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Smarter living in a changing environment


Smarter living in a changing environment

All Sunshine Coast homeowners can do their bit to make their homes more energy efficient, comfortable and affordable. WORDS: Tracey Johnstone.

There are simple things Coast homeowners can do to reduce their cost of living and improve how they live with the changing environment.

Because many new homes are based on a generic Australian building type which don’t necessarily address the Coast climate, Australian Institute of Architects Sunshine Coast Branch chair Liza Neil recommends setting up your home as you would approach looking after your body in the summer – slip, slop, slap and hydrate.

Start with slopping on the sunscreen such as light-coloured paint on the external walls which “can make a massive difference”.

Then slap on a light-coloured roof – it can make six degrees of difference to the internal temperature of a home. Under the roof and inside the walls, add lots of insulation to help control the internal temperature.

“We need to create homes that aren’t ovens, but we don’t want Eskies,” Ms Neil tells My Weekly Preview.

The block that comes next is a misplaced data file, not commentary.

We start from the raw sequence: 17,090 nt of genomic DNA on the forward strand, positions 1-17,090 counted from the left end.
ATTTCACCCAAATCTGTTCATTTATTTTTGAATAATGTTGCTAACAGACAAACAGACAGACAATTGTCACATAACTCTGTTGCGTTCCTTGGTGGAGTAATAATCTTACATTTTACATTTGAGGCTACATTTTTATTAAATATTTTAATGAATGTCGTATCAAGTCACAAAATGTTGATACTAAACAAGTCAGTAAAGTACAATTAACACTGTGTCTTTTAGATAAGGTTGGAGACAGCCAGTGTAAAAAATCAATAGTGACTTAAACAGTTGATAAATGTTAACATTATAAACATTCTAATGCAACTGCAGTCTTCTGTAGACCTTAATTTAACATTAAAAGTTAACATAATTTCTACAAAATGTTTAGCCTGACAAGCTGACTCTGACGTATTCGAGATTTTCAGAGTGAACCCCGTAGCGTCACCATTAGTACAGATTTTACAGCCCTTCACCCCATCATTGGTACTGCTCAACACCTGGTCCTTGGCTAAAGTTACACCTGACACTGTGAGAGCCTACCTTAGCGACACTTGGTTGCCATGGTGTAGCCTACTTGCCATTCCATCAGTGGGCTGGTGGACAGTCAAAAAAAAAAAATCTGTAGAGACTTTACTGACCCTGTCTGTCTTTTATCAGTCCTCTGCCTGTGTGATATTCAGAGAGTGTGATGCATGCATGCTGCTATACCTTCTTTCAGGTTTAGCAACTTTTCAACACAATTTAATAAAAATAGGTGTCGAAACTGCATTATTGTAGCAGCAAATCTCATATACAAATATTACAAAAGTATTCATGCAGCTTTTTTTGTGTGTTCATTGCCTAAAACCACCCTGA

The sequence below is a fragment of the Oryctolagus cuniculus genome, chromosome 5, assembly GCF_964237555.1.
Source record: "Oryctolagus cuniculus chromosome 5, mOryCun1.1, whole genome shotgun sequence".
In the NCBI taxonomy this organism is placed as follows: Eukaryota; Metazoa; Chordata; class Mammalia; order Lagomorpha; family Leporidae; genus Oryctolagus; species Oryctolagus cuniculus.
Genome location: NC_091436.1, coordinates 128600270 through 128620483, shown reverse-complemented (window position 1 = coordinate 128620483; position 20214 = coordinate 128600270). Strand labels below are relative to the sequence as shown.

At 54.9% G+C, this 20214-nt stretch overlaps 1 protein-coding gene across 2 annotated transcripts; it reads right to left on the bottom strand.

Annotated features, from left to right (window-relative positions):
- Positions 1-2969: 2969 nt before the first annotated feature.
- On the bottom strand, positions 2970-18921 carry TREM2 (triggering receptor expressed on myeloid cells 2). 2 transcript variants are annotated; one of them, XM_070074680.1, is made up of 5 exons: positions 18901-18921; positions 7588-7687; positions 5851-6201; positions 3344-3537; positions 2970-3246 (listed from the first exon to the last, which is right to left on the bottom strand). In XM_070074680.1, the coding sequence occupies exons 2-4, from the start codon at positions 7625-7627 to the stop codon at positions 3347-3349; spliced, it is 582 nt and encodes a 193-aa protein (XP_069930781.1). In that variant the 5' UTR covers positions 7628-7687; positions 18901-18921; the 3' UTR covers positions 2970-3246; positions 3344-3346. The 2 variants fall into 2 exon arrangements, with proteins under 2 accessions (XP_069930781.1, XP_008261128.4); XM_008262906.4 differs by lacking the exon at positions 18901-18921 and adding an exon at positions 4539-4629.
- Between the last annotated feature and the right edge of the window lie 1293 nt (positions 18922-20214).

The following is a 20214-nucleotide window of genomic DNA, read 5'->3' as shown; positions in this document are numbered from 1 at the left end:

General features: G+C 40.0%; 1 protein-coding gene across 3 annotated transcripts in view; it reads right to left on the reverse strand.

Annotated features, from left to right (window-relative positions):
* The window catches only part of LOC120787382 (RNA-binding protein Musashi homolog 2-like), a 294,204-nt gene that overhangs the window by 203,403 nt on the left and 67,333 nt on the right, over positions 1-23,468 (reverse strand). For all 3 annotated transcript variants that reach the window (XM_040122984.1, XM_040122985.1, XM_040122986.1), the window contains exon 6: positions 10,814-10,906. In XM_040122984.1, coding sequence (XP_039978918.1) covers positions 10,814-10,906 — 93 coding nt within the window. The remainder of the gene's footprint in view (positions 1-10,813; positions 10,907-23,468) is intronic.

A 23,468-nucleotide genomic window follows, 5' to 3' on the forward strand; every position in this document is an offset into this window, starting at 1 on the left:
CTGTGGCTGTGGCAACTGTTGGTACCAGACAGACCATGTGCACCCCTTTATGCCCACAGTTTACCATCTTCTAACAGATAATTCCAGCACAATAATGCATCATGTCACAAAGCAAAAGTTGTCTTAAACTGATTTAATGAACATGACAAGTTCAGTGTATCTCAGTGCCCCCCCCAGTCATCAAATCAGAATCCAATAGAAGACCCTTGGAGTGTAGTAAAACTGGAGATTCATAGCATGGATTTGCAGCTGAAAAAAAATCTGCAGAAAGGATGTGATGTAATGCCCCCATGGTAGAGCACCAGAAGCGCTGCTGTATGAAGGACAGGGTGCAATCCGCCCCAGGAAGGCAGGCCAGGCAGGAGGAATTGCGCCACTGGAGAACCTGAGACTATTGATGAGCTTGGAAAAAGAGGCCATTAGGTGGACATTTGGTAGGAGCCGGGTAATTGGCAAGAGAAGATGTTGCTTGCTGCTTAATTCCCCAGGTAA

Slip into your house design wide eaves that will help keep both the sun off and the rain out. If that isn’t possible, or allowable where you are building, then add screens, window awnings, external blinds and trees, which can allow you to open windows to catch a cooling breeze.

Ms Neil suggests when buying into an estate, owners should ask for a product that “opens to the north”.  And aim to have your main living area facing north.

“Sometimes it doesn’t cost much to ask for things to be changed a little bit,” she adds.

North-east-facing windows, an outside deck or courtyard is where you will catch the best of the summer breezes and protection against the cold winter

You can reduce your energy costs even if you don’t face north by controlling the sun on your windows and walls. “Preferably you should shade the windows with something you can adjust,” Ms Neil recommends.

Solar panels are a no-brainer when it comes to energy independence, Ms Neil says.  “Solar hot water is also worth doing because that will reduce people’s energy
bill by about 30 per cent,” she adds.

She also recommends an inverter, which allows for battery storage to be added on when it becomes more affordable.

Finally, hydrate your home with a rainwater tank that can supply water for your garden and car washing, and more.

It’s about being inventive and creative. “You have to be active to make it affordable and comfortable,” she says.

Find out more

Check out these websites for more energy and bill-saving ideas.

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